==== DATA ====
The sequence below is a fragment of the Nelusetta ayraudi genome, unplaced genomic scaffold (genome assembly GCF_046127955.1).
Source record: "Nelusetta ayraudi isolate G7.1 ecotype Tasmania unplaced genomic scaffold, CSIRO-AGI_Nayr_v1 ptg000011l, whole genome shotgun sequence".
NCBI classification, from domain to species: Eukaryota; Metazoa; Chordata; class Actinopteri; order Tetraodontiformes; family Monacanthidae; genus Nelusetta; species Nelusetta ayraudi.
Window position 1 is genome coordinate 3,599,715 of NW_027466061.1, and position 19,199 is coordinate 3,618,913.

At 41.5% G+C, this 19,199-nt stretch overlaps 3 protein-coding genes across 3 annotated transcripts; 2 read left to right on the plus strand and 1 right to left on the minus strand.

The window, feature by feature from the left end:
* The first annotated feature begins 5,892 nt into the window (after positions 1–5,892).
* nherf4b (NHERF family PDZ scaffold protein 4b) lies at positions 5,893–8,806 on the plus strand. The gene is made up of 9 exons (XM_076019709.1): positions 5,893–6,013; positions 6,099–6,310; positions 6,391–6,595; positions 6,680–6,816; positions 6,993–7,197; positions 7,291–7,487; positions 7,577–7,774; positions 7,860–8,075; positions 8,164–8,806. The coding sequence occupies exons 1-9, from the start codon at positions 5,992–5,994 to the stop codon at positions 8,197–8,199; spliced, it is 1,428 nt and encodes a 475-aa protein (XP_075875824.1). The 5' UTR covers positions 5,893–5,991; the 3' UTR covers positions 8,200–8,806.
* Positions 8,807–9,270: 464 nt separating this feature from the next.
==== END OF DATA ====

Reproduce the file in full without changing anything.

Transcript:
The sequence below is a fragment of the Nelusetta ayraudi genome, unplaced genomic scaffold (genome assembly GCF_046127955.1).
Source record: "Nelusetta ayraudi isolate G7.1 ecotype Tasmania unplaced genomic scaffold, CSIRO-AGI_Nayr_v1 ptg000011l, whole genome shotgun sequence".
NCBI classification, from domain to species: Eukaryota; Metazoa; Chordata; class Actinopteri; order Tetraodontiformes; family Monacanthidae; genus Nelusetta; species Nelusetta ayraudi.
Window position 1 is genome coordinate 3,599,715 of NW_027466061.1, and position 19,199 is coordinate 3,618,913.

At 41.5% G+C, this 19,199-nt stretch overlaps 3 protein-coding genes across 3 annotated transcripts; 2 read left to right on the plus strand and 1 right to left on the minus strand.

The window, feature by feature from the left end:
* The first annotated feature begins 5,892 nt into the window (after positions 1–5,892).
* nherf4b (NHERF family PDZ scaffold protein 4b) lies at positions 5,893–8,806 on the plus strand. The gene is made up of 9 exons (XM_076019709.1): positions 5,893–6,013; positions 6,099–6,310; positions 6,391–6,595; positions 6,680–6,816; positions 6,993–7,197; positions 7,291–7,487; positions 7,577–7,774; positions 7,860–8,075; positions 8,164–8,806. The coding sequence occupies exons 1-9, from the start codon at positions 5,992–5,994 to the stop codon at positions 8,197–8,199; spliced, it is 1,428 nt and encodes a 475-aa protein (XP_075875824.1). The 5' UTR covers positions 5,893–5,991; the 3' UTR covers positions 8,200–8,806.
* Positions 8,807–9,270: 464 nt separating this feature from the next.